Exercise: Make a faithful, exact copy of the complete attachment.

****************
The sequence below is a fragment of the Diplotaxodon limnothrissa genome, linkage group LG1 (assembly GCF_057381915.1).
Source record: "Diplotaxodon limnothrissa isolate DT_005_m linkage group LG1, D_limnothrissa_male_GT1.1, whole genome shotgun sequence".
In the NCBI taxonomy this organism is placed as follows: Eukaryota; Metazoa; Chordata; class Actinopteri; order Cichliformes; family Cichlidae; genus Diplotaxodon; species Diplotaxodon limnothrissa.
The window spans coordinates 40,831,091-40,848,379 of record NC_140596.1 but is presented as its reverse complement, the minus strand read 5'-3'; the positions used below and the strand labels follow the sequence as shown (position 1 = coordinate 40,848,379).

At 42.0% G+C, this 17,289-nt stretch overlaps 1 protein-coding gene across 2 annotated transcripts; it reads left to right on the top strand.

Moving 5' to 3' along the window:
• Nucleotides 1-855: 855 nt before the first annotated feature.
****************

The sequence below is a fragment of the Diplotaxodon limnothrissa genome, linkage group LG1 (assembly GCF_057381915.1).
Source record: "Diplotaxodon limnothrissa isolate DT_005_m linkage group LG1, D_limnothrissa_male_GT1.1, whole genome shotgun sequence".
In the NCBI taxonomy this organism is placed as follows: Eukaryota; Metazoa; Chordata; class Actinopteri; order Cichliformes; family Cichlidae; genus Diplotaxodon; species Diplotaxodon limnothrissa.
The window spans coordinates 40,831,091-40,848,379 of record NC_140596.1 but is presented as its reverse complement, the minus strand read 5'-3'; the positions used below and the strand labels follow the sequence as shown (position 1 = coordinate 40,848,379).

At 42.0% G+C, this 17,289-nt stretch overlaps 1 protein-coding gene across 2 annotated transcripts; it reads left to right on the top strand.

Moving 5' to 3' along the window:
• Nucleotides 1-855: 855 nt before the first annotated feature.